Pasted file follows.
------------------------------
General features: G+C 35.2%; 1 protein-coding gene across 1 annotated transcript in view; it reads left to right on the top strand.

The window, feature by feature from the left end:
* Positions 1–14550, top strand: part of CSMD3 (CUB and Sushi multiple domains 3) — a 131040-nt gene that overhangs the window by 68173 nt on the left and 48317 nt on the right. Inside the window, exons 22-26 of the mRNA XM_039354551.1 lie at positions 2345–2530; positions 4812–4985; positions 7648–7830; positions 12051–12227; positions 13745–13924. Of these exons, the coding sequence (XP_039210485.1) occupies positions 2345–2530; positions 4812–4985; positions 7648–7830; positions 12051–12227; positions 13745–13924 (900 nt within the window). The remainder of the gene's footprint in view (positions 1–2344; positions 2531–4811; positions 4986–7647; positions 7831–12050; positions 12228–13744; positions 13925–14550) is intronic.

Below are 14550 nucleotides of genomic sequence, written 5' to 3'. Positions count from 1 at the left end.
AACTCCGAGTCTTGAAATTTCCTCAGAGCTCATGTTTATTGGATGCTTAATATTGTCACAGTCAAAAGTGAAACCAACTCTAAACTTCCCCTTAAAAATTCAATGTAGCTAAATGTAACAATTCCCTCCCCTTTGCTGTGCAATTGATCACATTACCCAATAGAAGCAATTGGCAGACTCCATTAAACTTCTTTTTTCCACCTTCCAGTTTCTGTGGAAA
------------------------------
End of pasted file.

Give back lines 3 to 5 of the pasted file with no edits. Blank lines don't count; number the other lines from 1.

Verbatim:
* Positions 1–14550, top strand: part of CSMD3 (CUB and Sushi multiple domains 3) — a 131040-nt gene that overhangs the window by 68173 nt on the left and 48317 nt on the right. Inside the window, exons 22-26 of the mRNA XM_039354551.1 lie at positions 2345–2530; positions 4812–4985; positions 7648–7830; positions 12051–12227; positions 13745–13924. Of these exons, the coding sequence (XP_039210485.1) occupies positions 2345–2530; positions 4812–4985; positions 7648–7830; positions 12051–12227; positions 13745–13924 (900 nt within the window). The remainder of the gene's footprint in view (positions 1–2344; positions 2531–4811; positions 4986–7647; positions 7831–12050; positions 12228–13744; positions 13925–14550) is intronic.

Below are 14550 nucleotides of genomic sequence, written 5' to 3'. Positions count from 1 at the left end.
AACTCCGAGTCTTGAAATTTCCTCAGAGCTCATGTTTATTGGATGCTTAATATTGTCACAGTCAAAAGTGAAACCAACTCTAAACTTCCCCTTAAAAATTCAATGTAGCTAAATGTAACAATTCCCTCCCCTTTGCTGTGCAATTGATCACATTACCCAATAGAAGCAATTGGCAGACTCCATTAAACTTCTTTTTTCCACCTTCCAGTTTCTGTGGAAA